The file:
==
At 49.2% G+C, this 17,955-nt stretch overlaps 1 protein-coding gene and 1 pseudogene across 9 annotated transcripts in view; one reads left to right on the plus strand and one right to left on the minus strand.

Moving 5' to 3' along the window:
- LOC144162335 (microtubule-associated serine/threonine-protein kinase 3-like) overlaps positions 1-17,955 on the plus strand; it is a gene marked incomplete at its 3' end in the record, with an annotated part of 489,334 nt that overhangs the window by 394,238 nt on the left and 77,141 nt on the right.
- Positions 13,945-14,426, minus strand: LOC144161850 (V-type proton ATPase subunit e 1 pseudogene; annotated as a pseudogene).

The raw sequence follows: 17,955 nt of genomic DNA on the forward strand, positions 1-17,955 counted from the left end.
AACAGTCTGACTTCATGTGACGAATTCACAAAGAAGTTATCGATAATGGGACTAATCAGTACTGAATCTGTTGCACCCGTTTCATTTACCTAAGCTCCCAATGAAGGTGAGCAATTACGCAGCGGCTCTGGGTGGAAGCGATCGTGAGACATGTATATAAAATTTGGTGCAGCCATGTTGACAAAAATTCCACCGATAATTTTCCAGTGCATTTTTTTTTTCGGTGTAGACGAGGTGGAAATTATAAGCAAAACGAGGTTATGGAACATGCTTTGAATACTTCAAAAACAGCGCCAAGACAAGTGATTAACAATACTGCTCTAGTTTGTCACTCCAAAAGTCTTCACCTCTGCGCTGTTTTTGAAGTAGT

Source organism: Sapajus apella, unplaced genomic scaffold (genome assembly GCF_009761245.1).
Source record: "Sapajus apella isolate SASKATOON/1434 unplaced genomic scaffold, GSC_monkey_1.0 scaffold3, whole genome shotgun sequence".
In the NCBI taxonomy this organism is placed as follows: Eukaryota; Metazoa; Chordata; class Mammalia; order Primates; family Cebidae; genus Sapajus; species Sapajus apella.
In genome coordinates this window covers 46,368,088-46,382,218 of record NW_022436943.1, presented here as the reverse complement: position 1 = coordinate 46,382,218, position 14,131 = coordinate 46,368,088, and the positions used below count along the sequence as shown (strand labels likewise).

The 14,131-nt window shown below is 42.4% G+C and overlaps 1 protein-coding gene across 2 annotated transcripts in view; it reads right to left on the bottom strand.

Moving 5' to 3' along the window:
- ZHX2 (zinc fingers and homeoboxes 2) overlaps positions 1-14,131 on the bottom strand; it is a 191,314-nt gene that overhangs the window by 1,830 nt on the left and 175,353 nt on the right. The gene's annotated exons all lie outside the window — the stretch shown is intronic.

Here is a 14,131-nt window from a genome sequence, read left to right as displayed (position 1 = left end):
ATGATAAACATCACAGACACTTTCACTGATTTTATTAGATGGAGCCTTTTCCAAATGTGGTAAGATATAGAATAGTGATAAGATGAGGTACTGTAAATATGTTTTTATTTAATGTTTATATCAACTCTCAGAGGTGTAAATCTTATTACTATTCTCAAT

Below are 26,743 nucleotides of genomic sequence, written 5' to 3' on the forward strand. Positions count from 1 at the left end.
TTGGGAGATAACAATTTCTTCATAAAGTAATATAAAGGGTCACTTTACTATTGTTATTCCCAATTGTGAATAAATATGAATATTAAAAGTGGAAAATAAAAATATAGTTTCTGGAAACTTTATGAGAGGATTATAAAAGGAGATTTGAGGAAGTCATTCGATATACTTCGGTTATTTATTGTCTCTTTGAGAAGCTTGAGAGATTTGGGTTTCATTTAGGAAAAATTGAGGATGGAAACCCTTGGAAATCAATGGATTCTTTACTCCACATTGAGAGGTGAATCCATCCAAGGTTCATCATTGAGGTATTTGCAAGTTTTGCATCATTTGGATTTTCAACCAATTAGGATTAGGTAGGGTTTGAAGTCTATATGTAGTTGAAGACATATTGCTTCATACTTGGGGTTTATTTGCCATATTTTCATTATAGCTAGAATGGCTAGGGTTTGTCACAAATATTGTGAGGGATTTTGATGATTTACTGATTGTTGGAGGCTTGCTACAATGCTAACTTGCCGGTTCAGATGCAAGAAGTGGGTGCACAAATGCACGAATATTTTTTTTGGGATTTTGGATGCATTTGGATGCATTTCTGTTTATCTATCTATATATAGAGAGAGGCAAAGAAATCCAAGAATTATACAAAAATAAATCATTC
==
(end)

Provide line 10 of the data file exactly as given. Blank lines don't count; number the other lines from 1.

In genome coordinates this window covers 46,368,088-46,382,218 of record NW_022436943.1, presented here as the reverse complement: position 1 = coordinate 46,382,218, position 14,131 = coordinate 46,368,088, and the positions used below count along the sequence as shown (strand labels likewise).